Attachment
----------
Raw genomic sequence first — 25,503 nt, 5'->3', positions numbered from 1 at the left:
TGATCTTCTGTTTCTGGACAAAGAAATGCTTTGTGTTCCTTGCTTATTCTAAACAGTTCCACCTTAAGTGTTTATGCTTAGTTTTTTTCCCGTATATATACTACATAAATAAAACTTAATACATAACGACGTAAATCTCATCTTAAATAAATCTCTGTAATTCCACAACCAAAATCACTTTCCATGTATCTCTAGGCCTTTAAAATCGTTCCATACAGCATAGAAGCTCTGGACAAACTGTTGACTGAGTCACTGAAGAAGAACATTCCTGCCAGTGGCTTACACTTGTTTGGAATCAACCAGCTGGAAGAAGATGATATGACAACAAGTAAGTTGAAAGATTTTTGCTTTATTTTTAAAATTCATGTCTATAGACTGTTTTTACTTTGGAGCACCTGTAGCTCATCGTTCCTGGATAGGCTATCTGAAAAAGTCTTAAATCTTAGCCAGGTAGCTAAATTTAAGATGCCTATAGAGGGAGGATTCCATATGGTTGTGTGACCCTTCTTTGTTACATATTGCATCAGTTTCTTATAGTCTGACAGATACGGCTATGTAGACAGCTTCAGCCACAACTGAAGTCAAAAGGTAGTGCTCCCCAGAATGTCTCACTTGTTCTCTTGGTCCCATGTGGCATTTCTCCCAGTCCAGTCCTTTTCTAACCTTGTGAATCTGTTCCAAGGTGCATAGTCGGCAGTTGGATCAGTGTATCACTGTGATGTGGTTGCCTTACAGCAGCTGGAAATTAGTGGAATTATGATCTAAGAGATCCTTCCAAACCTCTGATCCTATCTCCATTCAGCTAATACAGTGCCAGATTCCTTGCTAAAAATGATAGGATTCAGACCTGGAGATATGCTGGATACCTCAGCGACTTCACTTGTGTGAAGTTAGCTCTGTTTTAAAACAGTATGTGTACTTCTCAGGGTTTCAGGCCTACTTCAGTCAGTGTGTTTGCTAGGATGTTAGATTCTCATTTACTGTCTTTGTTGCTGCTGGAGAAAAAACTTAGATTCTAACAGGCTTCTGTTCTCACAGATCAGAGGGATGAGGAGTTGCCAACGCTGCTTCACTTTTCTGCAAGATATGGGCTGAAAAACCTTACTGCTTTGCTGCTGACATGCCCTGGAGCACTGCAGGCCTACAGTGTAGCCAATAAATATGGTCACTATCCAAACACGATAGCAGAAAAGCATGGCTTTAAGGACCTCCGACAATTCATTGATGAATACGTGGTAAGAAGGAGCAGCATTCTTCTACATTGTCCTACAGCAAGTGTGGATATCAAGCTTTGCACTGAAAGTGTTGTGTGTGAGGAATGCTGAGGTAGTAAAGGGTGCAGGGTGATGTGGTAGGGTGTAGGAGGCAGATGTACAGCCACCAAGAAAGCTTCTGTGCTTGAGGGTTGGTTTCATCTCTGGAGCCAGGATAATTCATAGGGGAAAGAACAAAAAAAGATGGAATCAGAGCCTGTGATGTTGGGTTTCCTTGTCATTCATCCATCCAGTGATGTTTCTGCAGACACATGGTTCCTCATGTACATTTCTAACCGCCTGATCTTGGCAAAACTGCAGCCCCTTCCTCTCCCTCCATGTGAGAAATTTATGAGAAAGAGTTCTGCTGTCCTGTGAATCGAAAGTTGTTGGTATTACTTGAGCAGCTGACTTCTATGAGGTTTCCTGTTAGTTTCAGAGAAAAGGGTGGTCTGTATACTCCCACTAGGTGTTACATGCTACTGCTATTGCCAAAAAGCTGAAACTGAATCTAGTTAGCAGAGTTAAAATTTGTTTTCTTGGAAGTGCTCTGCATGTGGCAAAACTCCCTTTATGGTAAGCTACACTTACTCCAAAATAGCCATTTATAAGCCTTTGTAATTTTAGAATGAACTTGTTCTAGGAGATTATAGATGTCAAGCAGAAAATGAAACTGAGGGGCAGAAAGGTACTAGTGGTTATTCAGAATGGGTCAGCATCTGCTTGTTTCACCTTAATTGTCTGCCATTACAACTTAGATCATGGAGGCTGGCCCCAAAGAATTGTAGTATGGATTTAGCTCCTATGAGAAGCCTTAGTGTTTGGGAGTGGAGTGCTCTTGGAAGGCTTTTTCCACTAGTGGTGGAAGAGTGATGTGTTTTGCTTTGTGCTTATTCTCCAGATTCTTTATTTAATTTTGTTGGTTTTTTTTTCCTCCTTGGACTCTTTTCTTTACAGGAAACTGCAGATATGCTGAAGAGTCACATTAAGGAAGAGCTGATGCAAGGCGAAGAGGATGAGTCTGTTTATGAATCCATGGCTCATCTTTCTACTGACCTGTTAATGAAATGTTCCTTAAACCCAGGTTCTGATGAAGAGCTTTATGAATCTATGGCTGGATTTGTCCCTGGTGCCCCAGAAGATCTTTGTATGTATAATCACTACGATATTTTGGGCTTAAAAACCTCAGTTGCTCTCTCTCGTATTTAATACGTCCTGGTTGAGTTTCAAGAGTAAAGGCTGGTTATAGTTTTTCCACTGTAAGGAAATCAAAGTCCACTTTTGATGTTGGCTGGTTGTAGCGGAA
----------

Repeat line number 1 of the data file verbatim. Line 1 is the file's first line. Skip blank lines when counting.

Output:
Raw genomic sequence first — 25,503 nt, 5'->3', positions numbered from 1 at the left: